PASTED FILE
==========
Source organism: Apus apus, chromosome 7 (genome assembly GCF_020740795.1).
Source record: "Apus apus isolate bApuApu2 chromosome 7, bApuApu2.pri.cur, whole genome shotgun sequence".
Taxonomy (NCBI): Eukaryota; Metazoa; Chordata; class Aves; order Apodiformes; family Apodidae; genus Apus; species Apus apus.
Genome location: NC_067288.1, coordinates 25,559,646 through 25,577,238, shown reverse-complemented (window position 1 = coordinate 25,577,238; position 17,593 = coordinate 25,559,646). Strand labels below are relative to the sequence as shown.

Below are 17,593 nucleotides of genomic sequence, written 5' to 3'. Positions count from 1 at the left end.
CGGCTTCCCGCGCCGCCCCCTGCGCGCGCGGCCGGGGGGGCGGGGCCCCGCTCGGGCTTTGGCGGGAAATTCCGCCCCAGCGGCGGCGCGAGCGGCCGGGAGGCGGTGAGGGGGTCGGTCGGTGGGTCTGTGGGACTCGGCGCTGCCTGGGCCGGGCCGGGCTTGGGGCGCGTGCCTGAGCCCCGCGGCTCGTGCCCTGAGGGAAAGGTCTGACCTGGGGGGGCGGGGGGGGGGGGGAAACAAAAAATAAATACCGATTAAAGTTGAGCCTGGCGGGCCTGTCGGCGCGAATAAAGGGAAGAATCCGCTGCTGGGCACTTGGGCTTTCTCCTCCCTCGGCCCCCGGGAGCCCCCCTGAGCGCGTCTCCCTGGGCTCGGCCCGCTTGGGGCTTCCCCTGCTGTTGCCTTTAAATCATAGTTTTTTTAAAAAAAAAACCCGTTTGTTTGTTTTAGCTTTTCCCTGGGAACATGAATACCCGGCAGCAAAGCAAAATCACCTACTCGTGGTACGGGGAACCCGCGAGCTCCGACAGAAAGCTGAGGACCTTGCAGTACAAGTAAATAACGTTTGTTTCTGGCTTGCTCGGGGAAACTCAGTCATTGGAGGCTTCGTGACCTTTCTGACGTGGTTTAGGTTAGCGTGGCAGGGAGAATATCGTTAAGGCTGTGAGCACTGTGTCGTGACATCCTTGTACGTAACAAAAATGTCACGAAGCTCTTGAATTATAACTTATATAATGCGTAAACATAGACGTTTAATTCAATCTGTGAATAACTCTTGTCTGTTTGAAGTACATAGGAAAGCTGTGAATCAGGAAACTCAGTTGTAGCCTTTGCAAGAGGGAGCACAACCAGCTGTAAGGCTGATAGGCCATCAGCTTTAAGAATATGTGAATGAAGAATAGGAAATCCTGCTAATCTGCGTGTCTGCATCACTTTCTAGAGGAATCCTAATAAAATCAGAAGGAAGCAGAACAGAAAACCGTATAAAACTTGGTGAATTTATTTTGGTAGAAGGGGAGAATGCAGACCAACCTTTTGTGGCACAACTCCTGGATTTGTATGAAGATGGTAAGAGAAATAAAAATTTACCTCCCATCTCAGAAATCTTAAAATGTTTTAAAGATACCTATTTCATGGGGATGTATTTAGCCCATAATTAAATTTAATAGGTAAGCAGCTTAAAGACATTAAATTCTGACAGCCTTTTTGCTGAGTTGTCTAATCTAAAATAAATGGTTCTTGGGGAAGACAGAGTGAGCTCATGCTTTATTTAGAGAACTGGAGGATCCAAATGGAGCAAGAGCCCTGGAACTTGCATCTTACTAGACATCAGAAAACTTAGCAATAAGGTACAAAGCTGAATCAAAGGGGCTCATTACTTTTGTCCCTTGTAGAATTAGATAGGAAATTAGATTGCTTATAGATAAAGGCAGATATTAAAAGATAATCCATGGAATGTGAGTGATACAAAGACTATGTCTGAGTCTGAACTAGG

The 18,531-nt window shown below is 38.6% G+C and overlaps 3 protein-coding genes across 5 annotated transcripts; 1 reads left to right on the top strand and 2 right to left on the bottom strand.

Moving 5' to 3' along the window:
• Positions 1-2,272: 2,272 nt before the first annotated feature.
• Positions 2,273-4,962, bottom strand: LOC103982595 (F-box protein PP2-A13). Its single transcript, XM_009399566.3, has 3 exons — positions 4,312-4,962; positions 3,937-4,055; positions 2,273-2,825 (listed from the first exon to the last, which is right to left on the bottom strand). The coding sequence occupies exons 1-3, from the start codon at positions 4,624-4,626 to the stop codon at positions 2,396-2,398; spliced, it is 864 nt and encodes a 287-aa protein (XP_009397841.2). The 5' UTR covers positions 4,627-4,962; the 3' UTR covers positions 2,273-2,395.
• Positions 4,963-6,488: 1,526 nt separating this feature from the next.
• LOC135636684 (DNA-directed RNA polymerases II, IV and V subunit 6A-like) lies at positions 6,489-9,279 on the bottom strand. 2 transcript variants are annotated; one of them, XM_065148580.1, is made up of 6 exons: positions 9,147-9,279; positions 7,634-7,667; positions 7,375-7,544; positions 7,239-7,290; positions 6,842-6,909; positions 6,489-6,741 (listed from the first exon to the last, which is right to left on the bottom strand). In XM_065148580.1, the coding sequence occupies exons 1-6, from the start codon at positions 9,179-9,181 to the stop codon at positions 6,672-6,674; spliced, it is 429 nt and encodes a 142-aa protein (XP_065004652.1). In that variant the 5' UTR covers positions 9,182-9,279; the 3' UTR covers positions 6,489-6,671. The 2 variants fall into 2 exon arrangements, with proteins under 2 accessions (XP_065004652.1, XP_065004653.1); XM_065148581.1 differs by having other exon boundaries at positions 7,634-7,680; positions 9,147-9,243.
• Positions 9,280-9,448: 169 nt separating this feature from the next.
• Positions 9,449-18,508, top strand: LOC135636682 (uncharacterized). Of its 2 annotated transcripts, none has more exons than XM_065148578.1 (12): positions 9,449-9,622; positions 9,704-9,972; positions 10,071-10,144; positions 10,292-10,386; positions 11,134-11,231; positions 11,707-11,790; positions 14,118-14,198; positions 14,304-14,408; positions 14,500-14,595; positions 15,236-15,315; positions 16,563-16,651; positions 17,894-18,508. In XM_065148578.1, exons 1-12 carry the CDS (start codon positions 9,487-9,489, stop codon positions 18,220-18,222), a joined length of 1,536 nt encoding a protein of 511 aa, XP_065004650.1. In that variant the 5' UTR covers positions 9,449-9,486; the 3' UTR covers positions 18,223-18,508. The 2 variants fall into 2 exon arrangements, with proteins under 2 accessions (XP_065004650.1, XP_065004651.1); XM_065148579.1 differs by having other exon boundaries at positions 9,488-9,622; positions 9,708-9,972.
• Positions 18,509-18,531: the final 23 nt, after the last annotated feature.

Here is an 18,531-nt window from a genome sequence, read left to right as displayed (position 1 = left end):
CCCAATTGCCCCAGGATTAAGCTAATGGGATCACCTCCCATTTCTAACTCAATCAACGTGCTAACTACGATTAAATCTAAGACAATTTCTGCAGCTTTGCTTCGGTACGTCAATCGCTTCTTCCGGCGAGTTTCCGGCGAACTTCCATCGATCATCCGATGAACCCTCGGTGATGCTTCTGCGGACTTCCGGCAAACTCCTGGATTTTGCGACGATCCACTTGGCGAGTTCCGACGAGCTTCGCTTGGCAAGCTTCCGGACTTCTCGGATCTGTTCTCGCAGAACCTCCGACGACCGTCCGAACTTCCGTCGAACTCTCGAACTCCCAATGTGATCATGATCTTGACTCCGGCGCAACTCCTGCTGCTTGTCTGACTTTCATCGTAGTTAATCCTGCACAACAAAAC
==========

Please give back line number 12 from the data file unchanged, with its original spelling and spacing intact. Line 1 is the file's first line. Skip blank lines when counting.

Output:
• LOC135636684 (DNA-directed RNA polymerases II, IV and V subunit 6A-like) lies at positions 6,489-9,279 on the bottom strand. 2 transcript variants are annotated; one of them, XM_065148580.1, is made up of 6 exons: positions 9,147-9,279; positions 7,634-7,667; positions 7,375-7,544; positions 7,239-7,290; positions 6,842-6,909; positions 6,489-6,741 (listed from the first exon to the last, which is right to left on the bottom strand). In XM_065148580.1, the coding sequence occupies exons 1-6, from the start codon at positions 9,179-9,181 to the stop codon at positions 6,672-6,674; spliced, it is 429 nt and encodes a 142-aa protein (XP_065004652.1). In that variant the 5' UTR covers positions 9,182-9,279; the 3' UTR covers positions 6,489-6,671. The 2 variants fall into 2 exon arrangements, with proteins under 2 accessions (XP_065004652.1, XP_065004653.1); XM_065148581.1 differs by having other exon boundaries at positions 7,634-7,680; positions 9,147-9,243.